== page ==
China's State Media Play Down Oscar Wins For Beijing-Born Chloe Zhao

China's State Media Play Down Oscar Wins For Beijing-Born Chloe Zhao Chinese-born director/producer Chloe Zhao, winner of the award for picture and director for "Nomadland," poses in the press room at the Oscars, April 25, 2021,

Official Chinese media on Monday lashed out at Chinese-born director Chloe Zhao after she landed an Oscar for best director for her movie Nomadland, while government censors deleted references to her win from social media.

Nomadland scooped Oscars in the best director, best picture and best actress categories at the 93rd Academy Awards on Sunday.

But there was none of the fanfare that had been visible behind the Great Firewall after the film won a Golden Globe in February.

According to a commentary in the Global Times, which has close ties to ruling Chinese Communist Party (CCP) mouthpiece the People's Daily"people learned of her previous interview in which she made inappropriate remarks on China. Opinions about her changed."

The paper blamed a chill in the bilateral relationship between Beijing and Washington, which it said was "squeezing the room for cultural exchanges between peoples from the two countries."

It then dismissed Nomadland, a movie about van-dwellers, as "typically American and far from the real life of the Chinese people."

The editorial also appeared to call on Zhao to toe the party line and become a more active advocate for the CCP overseas.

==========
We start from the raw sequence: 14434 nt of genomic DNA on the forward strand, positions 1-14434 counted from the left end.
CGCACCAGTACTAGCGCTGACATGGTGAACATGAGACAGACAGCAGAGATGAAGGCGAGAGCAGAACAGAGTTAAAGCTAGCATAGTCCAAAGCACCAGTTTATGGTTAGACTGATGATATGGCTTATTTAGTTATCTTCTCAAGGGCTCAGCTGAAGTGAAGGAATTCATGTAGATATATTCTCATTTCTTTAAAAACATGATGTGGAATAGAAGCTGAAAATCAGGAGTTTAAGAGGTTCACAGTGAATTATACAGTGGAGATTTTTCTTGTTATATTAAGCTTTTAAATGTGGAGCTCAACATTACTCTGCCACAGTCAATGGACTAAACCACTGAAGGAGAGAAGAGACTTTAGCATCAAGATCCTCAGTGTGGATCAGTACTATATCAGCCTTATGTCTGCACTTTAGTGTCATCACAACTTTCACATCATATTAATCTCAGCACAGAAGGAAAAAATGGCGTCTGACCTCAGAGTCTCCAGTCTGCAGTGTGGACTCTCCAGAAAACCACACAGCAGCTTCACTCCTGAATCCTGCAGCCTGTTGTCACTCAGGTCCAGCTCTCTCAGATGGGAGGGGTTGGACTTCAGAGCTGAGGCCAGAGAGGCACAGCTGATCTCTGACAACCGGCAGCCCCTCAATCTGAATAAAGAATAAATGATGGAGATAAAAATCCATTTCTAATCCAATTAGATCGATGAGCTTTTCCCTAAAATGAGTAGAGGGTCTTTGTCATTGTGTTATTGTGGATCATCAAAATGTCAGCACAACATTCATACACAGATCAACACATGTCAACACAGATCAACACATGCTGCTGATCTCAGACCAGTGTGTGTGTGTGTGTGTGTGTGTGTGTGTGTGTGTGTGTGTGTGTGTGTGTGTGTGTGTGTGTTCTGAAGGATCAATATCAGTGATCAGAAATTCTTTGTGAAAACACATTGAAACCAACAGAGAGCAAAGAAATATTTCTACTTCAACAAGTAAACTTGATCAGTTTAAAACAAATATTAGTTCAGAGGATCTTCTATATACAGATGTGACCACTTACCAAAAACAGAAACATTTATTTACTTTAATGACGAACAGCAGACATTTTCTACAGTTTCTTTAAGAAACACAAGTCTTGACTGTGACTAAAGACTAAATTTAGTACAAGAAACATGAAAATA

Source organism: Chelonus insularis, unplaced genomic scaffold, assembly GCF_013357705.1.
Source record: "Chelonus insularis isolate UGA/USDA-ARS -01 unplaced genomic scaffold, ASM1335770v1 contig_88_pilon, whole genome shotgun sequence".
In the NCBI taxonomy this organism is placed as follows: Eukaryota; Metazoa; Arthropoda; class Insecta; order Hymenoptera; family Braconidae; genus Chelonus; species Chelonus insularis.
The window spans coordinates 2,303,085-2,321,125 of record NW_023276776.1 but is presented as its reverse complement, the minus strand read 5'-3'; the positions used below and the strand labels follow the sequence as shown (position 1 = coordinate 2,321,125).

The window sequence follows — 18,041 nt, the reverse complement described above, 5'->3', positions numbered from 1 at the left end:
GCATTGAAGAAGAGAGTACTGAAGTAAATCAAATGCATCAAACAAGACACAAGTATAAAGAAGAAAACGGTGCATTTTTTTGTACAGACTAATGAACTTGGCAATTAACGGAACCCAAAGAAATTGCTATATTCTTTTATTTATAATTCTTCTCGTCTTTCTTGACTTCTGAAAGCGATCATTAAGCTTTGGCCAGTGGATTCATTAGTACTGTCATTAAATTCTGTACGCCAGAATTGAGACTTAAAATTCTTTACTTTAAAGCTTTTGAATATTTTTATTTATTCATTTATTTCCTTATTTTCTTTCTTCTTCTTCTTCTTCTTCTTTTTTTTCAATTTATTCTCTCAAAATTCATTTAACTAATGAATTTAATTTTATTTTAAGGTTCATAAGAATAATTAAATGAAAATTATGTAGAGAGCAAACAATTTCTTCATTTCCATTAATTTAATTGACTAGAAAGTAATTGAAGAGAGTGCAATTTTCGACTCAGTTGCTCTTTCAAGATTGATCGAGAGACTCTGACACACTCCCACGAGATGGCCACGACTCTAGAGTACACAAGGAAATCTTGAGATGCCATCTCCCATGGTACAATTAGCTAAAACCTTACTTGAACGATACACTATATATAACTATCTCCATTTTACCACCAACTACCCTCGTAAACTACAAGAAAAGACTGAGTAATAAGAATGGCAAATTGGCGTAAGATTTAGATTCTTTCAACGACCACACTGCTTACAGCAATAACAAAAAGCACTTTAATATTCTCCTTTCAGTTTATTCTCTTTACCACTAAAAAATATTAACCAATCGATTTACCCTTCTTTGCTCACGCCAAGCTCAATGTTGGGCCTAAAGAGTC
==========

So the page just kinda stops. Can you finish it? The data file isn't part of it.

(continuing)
"We hope she can become more and more mature," it said. "In an era when the China-U.S. confrontation is intensifying, she can play a mediating role in the two societies and avoid being a friction point."

"She cannot escape her special label, and she should actively use it," the paper said.

'Lies everywhere' remark stings

In a news story on the Oscars, the Global Times quoted some compliments for Zhao's work, but dismissed her achievement as the first woman of color to win best director as "political correctness."

It said Zhao is now in bad odor in China because of remarks she made during an interview with Filmmaker magazine in 2013.

Zhao reportedly told the magazine that China is "a place where there are lies everywhere."

The quote was later deleted from the interview, the paper added.

Meanwhile, searches on the social media platform Weibo on Monday showed nothing more recent containing the keywords for Zhao's Chinese name, Zhao Ting, than April 12.

Receiving her award for best director on Sunday, Zhao thanked "all the people we met on the road... for teaching us the power of resilience and hope, and for reminding us what true kindness looks like."

"It's pretty fabulous to be a woman in 2021," Zhao told journalists as a virtual backstage Q&A, adding: "If this win means more people get to live their dreams, I'm extremely grateful."

She quoted the Three Character Classic Chinese text, where it comments that humans are born with inherent goodness.

While the Global Times said it agreed with her, it made no mention of the second line, which contains a character that could be read as referencing CCP general secretary Xi Jinping, giving the potential meaning that it would be better to keep him at a distance, social media users said on Monday.

Reported by Lu Xi for RFA's Mandarin Service. Translated and edited by Luisetta Mudie.


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